Remembering Frank Protiva and Tom Moody

Flagstaff, AZ – Friday, January 23rd, two friends from Flagstaff died when their small plane crashed.

Frank Protiva and Tom Moody were engineers, pilots, and river runners. I talked to some of their many friends for this remembrance.

Guillermo Cortes, an engineer and Vice President at Frank Protiva's engineering firm, Shephard-Wesnitzer, met him about 12 years ago.

"We became friends right away," Cortes said. "He welcomed anybody in right away."

Cortes says that Protiva was a mentor to him and generous to everyone. Typical for Protiva was to lend you his truck, and leave some wine for the trip in it as well.

And Protiva radiated energy and enthusiasm.

"He operated at a whole different level of energy and speed than all of us," Cortes said. "Whether it was walking or anything we all just had to keep up. Just trying to keep up with Frank was a feat in itself."

Frank Protiva's excitement for the outdoors, and other people, was evident early on.

Dave Spellman met Protiva as a young 20-something.

"My father was lending him some river gear," Spellman said. "I remember Frank he had this red scraggly hair and a red scraggly beard, and this big Cheshire-cat grin just a big beautiful smile, and grinning from ear-to-ear, and excited about life."

Protiva lost the scraggliness and the beard, but not the energy and joy.

Tom Moody, did keep his river-guide pony-tail and beard through the years,
and had a similar demeanor to Protiva.

Christa Sadler knew Moody from the Grand Canyon River Guides organization.

"When I think of Tom, I always think of crinkly eyes," Sadler said. "He always had laughter around his eyes. And he had one of the best senses of humor. It was such a smart sense of humor. He just found humor in everything."

Dave Edwards, a photographer and former river guide agrees.

"And always that laugh," Edwards said. "He would laugh at disaster, and he would laugh at foibles, and he would laugh at success, and he seemed to have a perspective on things."

Bart Henderson was close to Moody for almost 40 years. He says Moody's perspective was that of someone who saw the big picture. And he thinks that relates to Moody's early and long association with airplanes.

"It struck me that perhaps that's part of where he got that big picture," Henderson said. " Is that he looked at the earth from an elevation that most of us don't."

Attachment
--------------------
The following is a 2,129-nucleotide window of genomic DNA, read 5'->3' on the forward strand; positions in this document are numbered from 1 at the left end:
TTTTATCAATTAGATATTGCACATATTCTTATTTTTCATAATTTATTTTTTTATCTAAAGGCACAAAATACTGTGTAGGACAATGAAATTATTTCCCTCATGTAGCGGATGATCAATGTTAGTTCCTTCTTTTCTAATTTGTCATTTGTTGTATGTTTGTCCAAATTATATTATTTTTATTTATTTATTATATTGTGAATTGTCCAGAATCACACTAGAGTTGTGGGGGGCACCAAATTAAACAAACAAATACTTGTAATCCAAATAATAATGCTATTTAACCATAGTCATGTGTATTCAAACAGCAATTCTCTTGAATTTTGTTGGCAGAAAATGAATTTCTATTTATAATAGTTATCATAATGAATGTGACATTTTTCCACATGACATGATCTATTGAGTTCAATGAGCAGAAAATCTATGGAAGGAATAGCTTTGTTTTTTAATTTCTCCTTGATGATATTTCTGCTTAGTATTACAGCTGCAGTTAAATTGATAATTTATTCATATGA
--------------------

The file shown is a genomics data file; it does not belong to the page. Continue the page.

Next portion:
Moody played an important role in the conception and passage of the federal Grand Canyon Protection Act, and he combined his love of rivers with his engineering career in a unique way.

Brad Dimock, another river-guide friend, says Moody's and his wife's firm, Natural Channel Design, aligns with Moody's big-picture thinking.

"You know, most engineers would think, Well, we'll build a concrete channel and we'll rip-rap it here, and we'll make the water go over there,'" Dimock said. " You know like Utah-model 'make the desert bloom.' With Tom it would be more like, 'let the desert bloom,' because that what it wants to do."

Frank Protiva's engineering style took into account the topography and natural features of the land as he designed developments.

William Ring, a land use attorney, worked closely with Protiva for two decades.

"When you take a look at a subdivision, you will see a swirl of streets," Ring said. "And those swirls of streets are like fingerprints. That's Frank's fingerprints: he designed those things; he laid them out; he engineered them so that they work. And, so, if you took an aerial survey of Flagstaff, you'd find Frank's fingerprints all over it. And that's perhaps his greatest legacy aside from his friendships is the imprint he made on the city of Flagstaff."

By all accounts, both men excelled as pilots, outdoorsman, engineers, and in their friendships.

If there was one thing that Tom Moody loved, and had yet to excel in it was music, says Bart Henderson.

Still, Henderson says, Moody had something there well worth listening to.

"You know, if he taught us nothin' else, that's a great lesson that we've learned from him," said Henderson. "Is that, it doesn't matter how busy you get and how much you got on your plate there's always time to stop and play a tune and sing a song . . . what was that one about Lefty? I gotta say that probably I never heard Tom sit down and play without playin' 'Pancho and Lefty.'"